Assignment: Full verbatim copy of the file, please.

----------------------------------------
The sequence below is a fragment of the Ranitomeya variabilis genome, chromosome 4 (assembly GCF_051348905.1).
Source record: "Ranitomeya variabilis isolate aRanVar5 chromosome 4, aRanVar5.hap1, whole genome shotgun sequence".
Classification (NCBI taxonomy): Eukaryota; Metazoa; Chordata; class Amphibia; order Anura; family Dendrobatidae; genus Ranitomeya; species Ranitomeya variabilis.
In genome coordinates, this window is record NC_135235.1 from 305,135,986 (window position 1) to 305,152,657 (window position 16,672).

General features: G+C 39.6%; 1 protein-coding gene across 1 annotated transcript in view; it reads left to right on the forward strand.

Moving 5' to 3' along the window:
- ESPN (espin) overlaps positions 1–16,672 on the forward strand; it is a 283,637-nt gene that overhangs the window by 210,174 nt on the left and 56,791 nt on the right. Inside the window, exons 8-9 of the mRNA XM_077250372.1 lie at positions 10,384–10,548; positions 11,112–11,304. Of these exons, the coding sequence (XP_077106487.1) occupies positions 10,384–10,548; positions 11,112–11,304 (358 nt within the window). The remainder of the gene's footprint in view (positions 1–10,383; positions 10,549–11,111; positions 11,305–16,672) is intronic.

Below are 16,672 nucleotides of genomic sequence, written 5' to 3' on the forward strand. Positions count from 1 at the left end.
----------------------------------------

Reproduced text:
The sequence below is a fragment of the Ranitomeya variabilis genome, chromosome 4 (assembly GCF_051348905.1).
Source record: "Ranitomeya variabilis isolate aRanVar5 chromosome 4, aRanVar5.hap1, whole genome shotgun sequence".
Classification (NCBI taxonomy): Eukaryota; Metazoa; Chordata; class Amphibia; order Anura; family Dendrobatidae; genus Ranitomeya; species Ranitomeya variabilis.
In genome coordinates, this window is record NC_135235.1 from 305,135,986 (window position 1) to 305,152,657 (window position 16,672).

General features: G+C 39.6%; 1 protein-coding gene across 1 annotated transcript in view; it reads left to right on the forward strand.

Moving 5' to 3' along the window:
- ESPN (espin) overlaps positions 1–16,672 on the forward strand; it is a 283,637-nt gene that overhangs the window by 210,174 nt on the left and 56,791 nt on the right. Inside the window, exons 8-9 of the mRNA XM_077250372.1 lie at positions 10,384–10,548; positions 11,112–11,304. Of these exons, the coding sequence (XP_077106487.1) occupies positions 10,384–10,548; positions 11,112–11,304 (358 nt within the window). The remainder of the gene's footprint in view (positions 1–10,383; positions 10,549–11,111; positions 11,305–16,672) is intronic.

Below are 16,672 nucleotides of genomic sequence, written 5' to 3' on the forward strand. Positions count from 1 at the left end.